VMware NSX got it’s official launch this week at VMworld. As a measure of how important VMware regards NSX, the first keynote on the first day is Martin Casado doing the official presentation.
My general view is the NSX is the real deal. I have been talking and writing about OpenFlow since May 2011 and many have complained that SDN isn’t important and I should focus on real network issues. Well, it should now be clear that SDN is a serious strategy issue and we might have been ahead of the market.
The Packet Pushers Podcast have a sponsored podcast with Scott Lowe & Brad Hedlund to be published on Sept 9, 2013. There is a lot of information contained in this show and makes a good accompaniment to this post.
Led by Network Services
To understand NSX, you need to change your perspective on networking. I’ve spent my first decade in network connecting stuff together with activities like switching, routing, Ethernet ports, WAN connections and other obvious network stuff.
I’ve spent my second decade in networking doing firewalls, VPNs, application inspection, WAN Acceleration, load balancers at L4 and L7. More recently I’ve been learning about virtual networking and fancy connectivity in Vblocks, Cisco UCS and Storage. Very occasionally I’ve even done some “connecting stuff”.
The point is that “networking” isn’t just about connecting stuff, it’s about delivering services. Connectivity is a service but so are firewall rules, load balancers, routing. These are ‘services’ that I sell to my ‘customer’. It’s no longer enough for an engineer to plug-in a WAN connection or a patch lead, it’s about the value you can bring from other tasks.
NSX adds to your network. An overlay network doesn’t mean less networking, it’s mean more networking, in more places, with more tools and more visibility. By and large, it doesn’t “replace”, it extends and enhances your existing networks.
VMware NSX provides services. It does not provide connectivity
This is somewhat important. You still need a physical network to connect hypervisors but it’s no longer a requirement to have a complex physical network. You might choose to have a complicated network but it is no longer a requirement.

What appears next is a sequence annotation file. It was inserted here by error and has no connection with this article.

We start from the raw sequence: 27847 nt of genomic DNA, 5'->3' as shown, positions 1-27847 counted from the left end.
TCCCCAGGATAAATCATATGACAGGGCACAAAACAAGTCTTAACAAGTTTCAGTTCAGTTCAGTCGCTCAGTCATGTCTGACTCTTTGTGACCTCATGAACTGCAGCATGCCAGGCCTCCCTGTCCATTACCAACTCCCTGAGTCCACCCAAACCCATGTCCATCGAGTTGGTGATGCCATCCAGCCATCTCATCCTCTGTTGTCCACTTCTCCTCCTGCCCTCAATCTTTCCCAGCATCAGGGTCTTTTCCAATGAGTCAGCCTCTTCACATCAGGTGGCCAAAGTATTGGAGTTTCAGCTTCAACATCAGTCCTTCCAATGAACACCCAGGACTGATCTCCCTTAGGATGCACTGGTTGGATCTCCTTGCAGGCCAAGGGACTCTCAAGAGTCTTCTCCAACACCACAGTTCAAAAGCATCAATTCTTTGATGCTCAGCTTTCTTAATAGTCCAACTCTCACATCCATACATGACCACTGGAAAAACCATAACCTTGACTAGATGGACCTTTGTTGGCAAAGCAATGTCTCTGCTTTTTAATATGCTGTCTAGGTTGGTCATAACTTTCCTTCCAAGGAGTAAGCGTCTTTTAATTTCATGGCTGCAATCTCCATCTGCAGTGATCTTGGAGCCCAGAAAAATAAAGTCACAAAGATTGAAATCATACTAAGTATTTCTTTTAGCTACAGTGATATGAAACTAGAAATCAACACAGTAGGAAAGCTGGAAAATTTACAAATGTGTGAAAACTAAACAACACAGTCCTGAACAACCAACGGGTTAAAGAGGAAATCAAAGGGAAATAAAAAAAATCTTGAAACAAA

I first wrote about Controller Based Networks for Data Centres in December 2010, when I said:
Given what I understand about VMware vCloud and the network overlays, I think I can see the future of the data centre networking moving towards controller based networks.
It’s turned out that I got this more or less right. Although I was missing many pieces, such as how the controller would integrate with the network devices. In April 2011, I recorded Show 40 – Openflow – Upending the Network Industry and it was all lights and buzzers for me. It was immediately obvious what this might mean for network architectures and operations.
I finally got controller networking better defined in August 2012 when I was finally able to spell more of the architecture with an SDN Compass when it became clear that OpenFlow offered a way to integrate the physical network with the controller. It was later when I realised that networking hardware will take a number of years to become capable of performing dynamic flow management. Existing silicon is not flexible enough to handle a flow managed network and will take some years to develop new switches
NSX is an overlay networking technology
I’ve explained Overlay Networking in a three part series of blog post from a vendor agnostic point of view. People tell me that it is a good introduction to the main technical topics.
NSX is more than a virtual switch, it’s a network device
NSX uses the software agent to replace virtual switch in your hypervisor. The virtual switch operates in the kernel of the VMware ESX hypervisor. And from it’s Open vSwitch roots, NSX operates in the kernel of Linux KVM. And because Microsoft has made their Hyper-V virtual switch extensible it’s expected to operate in kernel mode on Hyper-V in the forseeable future.